Sexist pay policies have been a contentious issue since the Suffragettes first raised the issue of gender equality and despite legislation in the 1970s it’s an issue that just won’t go away.

I doubt there are many people around today that think women should be paid less than men. The issue comes when we focus on the value applied to different roles.

What the gender pay gap figures reveal (see In focus) isn’t that employers pay women less than men, that’s illegal, it’s that women end up in roles that society value less than the roles than men find themselves in. Picking our way through why that should be is a tricky issue as it involves people’s personal choices, values and circumstances.

The key issues remain, building families and the priorities of businesses. Women are told they are equal members of the workforce but they still do the lion’s share of raising children and keeping house.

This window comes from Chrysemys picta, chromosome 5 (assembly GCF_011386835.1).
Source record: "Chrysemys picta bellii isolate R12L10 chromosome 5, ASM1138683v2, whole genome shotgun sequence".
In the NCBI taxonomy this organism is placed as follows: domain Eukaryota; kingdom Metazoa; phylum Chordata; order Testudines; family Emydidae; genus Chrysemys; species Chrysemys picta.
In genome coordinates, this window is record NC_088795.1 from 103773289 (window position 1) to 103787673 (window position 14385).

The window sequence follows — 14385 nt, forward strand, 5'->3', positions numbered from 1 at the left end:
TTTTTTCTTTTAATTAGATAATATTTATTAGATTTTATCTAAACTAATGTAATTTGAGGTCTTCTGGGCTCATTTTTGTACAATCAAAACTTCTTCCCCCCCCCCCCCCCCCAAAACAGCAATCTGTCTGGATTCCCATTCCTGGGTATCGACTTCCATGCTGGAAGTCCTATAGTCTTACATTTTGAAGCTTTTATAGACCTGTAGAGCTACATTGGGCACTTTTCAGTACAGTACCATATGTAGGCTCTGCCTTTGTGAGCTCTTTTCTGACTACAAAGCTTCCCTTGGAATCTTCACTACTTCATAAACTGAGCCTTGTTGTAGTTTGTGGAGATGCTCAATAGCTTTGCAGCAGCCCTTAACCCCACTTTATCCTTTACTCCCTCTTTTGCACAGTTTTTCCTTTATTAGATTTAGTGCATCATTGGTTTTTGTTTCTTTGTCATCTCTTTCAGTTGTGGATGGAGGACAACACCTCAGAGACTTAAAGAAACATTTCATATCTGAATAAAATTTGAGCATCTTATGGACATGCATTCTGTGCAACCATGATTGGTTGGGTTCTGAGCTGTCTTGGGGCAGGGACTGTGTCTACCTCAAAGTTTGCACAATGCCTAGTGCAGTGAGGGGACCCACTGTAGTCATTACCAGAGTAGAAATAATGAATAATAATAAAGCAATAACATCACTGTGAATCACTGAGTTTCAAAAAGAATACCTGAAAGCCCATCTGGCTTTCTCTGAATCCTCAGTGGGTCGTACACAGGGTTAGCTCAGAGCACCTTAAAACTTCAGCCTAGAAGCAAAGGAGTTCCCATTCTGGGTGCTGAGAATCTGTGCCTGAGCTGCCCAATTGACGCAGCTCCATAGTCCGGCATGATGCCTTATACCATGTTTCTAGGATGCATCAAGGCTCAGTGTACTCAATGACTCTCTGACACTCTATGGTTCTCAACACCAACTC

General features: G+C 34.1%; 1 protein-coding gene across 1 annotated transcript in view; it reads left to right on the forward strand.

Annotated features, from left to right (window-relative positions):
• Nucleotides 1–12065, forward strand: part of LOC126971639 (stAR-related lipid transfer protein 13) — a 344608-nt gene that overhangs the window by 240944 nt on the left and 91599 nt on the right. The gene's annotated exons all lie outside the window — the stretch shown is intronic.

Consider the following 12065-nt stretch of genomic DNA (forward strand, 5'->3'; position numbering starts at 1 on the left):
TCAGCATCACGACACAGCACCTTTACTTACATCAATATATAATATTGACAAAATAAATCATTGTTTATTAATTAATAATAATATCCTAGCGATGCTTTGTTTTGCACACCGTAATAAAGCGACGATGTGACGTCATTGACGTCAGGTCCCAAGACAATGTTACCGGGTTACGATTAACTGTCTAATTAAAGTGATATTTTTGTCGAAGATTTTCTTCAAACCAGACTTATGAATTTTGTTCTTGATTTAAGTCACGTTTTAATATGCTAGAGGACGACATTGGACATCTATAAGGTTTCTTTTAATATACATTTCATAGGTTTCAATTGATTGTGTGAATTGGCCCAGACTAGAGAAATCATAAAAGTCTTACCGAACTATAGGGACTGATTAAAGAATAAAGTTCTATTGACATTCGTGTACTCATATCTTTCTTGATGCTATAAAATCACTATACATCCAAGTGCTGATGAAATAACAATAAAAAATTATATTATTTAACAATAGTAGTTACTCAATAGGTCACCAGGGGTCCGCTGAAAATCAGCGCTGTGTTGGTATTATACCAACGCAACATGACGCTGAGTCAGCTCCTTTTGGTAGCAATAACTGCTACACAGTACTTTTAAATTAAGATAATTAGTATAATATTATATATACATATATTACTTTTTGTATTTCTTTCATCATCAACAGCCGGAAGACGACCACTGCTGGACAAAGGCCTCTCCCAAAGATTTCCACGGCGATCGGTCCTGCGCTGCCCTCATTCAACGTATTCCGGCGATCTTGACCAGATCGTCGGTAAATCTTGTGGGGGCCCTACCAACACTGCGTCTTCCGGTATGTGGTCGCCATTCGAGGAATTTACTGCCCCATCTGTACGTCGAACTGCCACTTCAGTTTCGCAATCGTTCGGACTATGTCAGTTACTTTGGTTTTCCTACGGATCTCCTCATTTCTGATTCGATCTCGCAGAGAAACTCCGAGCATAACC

If businesses want to welcome mothers back into the workforce they have to put real flexible working in place for men and women. Flexible working does not mean companies making a few concessions so it’s easier for mums to look after their kids.

Despite continual equality legislation the take up of flexible working, such as Shared Parental Leave, is tiny. Three years after SPL was introduced just 2% of couples take it up. The number of stay-at-home dads in the UK is around 230,000 and falling. Optician is about to lose a male staff member for six months on SPL, but if businesses want women in the workplace it’s going to cost.

Optics is in a pretty good place on absolute numbers of women. I wager we are a long way from optometrists’ roles, DO roles and receptionist roles being equally valued. Personally I would place the value on a dedicated stay at home parent equal to any professional but there again perhaps I’m just male, pale and stale.